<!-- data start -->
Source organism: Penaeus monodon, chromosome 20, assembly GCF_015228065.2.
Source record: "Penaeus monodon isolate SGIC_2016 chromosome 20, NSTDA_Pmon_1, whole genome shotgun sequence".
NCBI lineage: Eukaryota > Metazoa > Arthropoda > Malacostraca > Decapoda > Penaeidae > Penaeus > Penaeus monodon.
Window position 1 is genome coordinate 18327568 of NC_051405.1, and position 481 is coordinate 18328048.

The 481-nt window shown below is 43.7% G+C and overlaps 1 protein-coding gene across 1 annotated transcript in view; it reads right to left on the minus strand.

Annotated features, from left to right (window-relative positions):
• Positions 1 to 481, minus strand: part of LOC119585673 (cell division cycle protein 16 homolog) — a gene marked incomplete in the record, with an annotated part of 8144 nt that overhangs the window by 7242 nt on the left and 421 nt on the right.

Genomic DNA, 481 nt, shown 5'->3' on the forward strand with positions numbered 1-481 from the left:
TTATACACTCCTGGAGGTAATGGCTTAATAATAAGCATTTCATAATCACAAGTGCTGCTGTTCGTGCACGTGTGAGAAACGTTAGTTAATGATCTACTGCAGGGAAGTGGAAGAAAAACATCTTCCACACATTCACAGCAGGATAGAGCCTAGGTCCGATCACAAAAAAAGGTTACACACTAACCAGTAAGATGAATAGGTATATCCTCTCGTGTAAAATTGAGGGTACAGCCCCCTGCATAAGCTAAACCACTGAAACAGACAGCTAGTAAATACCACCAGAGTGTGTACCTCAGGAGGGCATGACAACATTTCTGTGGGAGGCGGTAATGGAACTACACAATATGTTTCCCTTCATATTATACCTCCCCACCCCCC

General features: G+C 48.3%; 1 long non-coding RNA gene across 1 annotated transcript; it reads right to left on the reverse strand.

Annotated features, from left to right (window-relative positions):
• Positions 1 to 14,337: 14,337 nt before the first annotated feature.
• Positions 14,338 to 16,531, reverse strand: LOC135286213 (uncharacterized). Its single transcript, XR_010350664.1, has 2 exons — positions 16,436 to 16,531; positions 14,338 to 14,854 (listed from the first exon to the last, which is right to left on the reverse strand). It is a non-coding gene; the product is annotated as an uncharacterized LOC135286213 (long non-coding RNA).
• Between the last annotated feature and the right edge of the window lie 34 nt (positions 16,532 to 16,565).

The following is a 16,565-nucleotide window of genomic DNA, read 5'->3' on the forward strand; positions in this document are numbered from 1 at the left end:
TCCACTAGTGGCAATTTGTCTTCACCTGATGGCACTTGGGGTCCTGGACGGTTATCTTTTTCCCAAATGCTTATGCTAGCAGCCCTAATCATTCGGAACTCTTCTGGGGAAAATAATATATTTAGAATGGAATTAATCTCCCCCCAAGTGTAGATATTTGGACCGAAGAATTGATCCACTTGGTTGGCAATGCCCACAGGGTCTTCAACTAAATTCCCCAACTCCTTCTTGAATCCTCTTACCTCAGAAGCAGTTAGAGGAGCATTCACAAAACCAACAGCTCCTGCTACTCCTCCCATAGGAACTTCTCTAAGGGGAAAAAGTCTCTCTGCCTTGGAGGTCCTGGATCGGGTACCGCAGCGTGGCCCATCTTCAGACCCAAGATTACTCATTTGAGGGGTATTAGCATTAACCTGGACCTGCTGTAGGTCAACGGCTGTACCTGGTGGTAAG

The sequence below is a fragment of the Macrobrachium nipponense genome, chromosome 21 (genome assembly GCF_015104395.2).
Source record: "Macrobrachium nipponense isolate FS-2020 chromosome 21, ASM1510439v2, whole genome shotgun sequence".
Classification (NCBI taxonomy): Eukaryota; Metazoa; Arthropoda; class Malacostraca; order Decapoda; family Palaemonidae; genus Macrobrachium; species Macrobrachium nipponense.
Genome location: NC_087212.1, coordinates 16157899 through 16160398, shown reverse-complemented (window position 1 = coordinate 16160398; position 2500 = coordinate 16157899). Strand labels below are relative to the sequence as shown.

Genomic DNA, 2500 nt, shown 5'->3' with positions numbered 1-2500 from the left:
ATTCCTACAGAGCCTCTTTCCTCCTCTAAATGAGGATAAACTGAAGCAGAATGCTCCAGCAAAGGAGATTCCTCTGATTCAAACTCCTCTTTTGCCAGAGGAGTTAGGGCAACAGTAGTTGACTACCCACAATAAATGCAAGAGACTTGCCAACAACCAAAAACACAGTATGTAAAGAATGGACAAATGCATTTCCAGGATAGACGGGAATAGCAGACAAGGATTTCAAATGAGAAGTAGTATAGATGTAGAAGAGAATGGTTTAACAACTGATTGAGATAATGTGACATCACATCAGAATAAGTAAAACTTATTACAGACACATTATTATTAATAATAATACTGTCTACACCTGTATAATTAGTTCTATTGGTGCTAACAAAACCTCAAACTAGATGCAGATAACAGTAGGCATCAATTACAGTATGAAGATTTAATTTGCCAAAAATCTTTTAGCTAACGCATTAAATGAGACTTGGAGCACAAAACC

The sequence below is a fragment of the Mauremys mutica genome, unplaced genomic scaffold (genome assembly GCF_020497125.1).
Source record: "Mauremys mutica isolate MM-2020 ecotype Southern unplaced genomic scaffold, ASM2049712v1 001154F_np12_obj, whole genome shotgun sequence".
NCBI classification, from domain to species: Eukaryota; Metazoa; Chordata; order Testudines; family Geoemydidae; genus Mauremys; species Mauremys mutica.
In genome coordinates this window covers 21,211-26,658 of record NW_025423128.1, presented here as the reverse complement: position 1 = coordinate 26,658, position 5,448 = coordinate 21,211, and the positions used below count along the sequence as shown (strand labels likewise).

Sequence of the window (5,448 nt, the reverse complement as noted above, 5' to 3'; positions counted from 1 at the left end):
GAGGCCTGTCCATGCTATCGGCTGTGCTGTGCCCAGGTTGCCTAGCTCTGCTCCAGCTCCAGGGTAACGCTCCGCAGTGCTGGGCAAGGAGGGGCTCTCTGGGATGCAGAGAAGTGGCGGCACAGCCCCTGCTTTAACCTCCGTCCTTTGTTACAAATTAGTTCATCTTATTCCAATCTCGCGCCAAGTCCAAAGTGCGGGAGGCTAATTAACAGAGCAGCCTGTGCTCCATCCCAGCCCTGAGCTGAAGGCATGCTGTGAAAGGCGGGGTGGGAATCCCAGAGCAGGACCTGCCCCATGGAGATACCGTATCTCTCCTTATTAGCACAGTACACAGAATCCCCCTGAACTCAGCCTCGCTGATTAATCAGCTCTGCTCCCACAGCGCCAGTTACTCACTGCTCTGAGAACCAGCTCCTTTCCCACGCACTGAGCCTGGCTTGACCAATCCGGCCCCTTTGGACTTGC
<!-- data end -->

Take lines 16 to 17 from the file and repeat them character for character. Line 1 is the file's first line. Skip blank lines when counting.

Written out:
TCCACTAGTGGCAATTTGTCTTCACCTGATGGCACTTGGGGTCCTGGACGGTTATCTTTTTCCCAAATGCTTATGCTAGCAGCCCTAATCATTCGGAACTCTTCTGGGGAAAATAATATATTTAGAATGGAATTAATCTCCCCCCAAGTGTAGATATTTGGACCGAAGAATTGATCCACTTGGTTGGCAATGCCCACAGGGTCTTCAACTAAATTCCCCAACTCCTTCTTGAATCCTCTTACCTCAGAAGCAGTTAGAGGAGCATTCACAAAACCAACAGCTCCTGCTACTCCTCCCATAGGAACTTCTCTAAGGGGAAAAAGTCTCTCTGCCTTGGAGGTCCTGGATCGGGTACCGCAGCGTGGCCCATCTTCAGACCCAAGATTACTCATTTGAGGGGTATTAGCATTAACCTGGACCTGCTGTAGGTCAACGGCTGTACCTGGTGGTAAG

The sequence below is a fragment of the Macrobrachium nipponense genome, chromosome 21 (genome assembly GCF_015104395.2).